Federal judge issues preliminary injunction blocking Trump asylum restrictions at southern border

(July 24, 2019) (Breaking News) A federal judge granted a preliminary injunction against the Trump administration’s latest move to widely restrict asylum for migrants coming to the southern border, according to court documents.

U.S. District Judge Jon Tigar in California issued the preliminary injunction blocking the new asylum restrictions Wednesday afternoon, just hours after a hearing where he grilled a government attorney over the new sweeping change to asylum policy.

The policy, announced by the Trump administration last week, would broadly end asylum eligibility for migrants who pass through another country on their journey to the United States’ southern border with Mexico, but do not attempt to seek the protection in those other countries first.

Tigar noted in his order that Congress has already established a “safe third country” rule but that requires an agreement with that other country, as well as determinations about safety and other matters. The U.S. has such an agreement with Canada, but Mexico has said there is no such agreement and Guatemala’s high court blocked a possible agreement, the Associated Press has reported.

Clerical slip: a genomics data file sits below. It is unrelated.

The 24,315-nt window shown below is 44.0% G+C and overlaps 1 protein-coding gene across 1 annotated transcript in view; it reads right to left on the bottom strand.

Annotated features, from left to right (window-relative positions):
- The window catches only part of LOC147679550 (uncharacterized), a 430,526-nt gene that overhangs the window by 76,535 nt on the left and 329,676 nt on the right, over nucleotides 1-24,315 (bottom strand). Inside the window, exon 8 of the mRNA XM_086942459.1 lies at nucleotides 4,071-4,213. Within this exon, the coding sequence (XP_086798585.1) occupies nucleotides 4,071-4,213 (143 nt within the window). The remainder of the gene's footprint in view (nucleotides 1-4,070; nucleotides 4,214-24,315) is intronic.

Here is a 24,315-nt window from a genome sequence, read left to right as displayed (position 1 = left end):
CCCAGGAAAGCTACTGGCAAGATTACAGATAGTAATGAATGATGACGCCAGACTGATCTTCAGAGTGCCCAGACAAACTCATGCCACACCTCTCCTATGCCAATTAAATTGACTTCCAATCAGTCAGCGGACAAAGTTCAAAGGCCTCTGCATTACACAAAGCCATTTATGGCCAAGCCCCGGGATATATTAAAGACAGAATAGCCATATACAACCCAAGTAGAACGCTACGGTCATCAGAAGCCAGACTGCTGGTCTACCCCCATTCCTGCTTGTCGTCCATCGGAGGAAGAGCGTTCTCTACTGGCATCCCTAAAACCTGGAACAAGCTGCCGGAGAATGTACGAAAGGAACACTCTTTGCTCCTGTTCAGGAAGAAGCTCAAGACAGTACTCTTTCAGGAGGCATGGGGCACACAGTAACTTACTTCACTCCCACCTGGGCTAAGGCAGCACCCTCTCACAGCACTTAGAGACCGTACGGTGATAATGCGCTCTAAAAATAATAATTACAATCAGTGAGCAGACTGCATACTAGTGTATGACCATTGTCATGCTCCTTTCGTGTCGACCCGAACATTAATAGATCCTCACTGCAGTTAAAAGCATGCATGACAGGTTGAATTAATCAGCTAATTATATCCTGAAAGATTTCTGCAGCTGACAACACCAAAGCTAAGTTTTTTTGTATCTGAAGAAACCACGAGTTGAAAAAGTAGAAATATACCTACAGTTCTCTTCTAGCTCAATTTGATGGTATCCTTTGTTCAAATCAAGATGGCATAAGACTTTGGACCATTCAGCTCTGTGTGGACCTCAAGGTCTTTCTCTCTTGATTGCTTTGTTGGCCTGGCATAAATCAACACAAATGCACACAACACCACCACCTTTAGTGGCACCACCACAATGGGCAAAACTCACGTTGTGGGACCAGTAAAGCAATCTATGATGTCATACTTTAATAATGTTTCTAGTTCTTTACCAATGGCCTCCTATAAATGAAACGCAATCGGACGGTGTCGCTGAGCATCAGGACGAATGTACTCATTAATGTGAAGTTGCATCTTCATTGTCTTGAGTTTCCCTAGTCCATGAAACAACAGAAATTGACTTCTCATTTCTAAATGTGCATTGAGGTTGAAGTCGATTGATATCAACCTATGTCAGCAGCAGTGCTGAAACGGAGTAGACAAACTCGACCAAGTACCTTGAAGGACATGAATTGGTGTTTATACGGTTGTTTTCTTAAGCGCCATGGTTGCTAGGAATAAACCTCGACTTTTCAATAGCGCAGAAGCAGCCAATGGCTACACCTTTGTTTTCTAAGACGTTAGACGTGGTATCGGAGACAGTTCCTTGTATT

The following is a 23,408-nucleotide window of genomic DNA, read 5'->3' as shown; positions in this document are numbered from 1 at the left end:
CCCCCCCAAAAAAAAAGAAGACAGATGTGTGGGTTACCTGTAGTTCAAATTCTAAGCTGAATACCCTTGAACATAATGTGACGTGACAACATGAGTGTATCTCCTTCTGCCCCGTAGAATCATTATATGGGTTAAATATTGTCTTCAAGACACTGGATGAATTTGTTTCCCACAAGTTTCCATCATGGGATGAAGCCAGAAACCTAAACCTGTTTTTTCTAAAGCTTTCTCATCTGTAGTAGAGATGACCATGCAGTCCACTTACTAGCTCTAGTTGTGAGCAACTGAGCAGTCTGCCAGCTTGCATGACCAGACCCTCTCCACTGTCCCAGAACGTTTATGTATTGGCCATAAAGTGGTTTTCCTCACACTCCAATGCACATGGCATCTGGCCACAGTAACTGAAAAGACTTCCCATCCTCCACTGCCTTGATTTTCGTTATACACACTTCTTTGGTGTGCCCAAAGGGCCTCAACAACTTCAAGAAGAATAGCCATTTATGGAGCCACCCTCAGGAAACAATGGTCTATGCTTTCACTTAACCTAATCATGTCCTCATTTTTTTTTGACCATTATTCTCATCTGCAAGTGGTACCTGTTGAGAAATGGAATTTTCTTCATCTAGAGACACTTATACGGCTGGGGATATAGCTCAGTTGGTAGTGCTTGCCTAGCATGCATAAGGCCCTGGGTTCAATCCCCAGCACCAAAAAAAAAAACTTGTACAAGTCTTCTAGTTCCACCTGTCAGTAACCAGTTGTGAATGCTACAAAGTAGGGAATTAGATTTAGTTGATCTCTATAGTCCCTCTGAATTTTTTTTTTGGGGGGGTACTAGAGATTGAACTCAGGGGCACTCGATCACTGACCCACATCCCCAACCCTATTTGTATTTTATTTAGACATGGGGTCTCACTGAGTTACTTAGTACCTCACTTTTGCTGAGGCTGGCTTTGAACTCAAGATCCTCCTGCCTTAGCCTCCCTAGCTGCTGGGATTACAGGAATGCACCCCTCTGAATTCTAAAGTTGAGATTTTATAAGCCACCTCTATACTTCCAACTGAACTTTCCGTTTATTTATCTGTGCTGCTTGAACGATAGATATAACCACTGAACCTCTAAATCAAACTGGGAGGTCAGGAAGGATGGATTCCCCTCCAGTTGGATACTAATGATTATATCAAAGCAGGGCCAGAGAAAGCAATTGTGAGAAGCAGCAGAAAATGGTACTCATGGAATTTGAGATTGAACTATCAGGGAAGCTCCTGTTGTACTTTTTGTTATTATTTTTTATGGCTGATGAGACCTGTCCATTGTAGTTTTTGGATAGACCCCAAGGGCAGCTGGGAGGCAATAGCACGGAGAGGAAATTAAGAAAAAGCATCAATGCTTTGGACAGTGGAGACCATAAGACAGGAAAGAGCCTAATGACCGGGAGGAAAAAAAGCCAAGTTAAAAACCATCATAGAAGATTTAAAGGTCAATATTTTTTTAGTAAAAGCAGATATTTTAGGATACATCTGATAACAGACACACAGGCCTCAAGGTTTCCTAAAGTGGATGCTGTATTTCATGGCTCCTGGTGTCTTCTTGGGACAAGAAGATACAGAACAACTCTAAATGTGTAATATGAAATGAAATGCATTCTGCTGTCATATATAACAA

“Congress has ensured that the United States will remove an asylum applicant to a third country only if that country would be safe for the applicant and the country provides equivalent asylum protections to those offered here. The Rule provides none of these protections,” Tigar wrote.

“An injunction would vindicate the public’s interest — which our existing immigration laws clearly articulate — in ensuring that we do not deliver aliens into the hands of their persecutors,” Tigar wrote elsewhere in the order.

During a hearing Wednesday morning in San Francisco, Department of Justice lawyer Scott Stewart defended the new interim rule as “lawful” and “appropriately issued.” The government has said the rule is needed to “address the urgent, ongoing crisis” at the border.

The American Civil Liberties Union, the Southern Poverty Law Center and the Center for Constitutional Rights have challenged the policy, saying it violates domestic and international law and the right of migrants to seek asylum in the U.S.

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Daniella Silva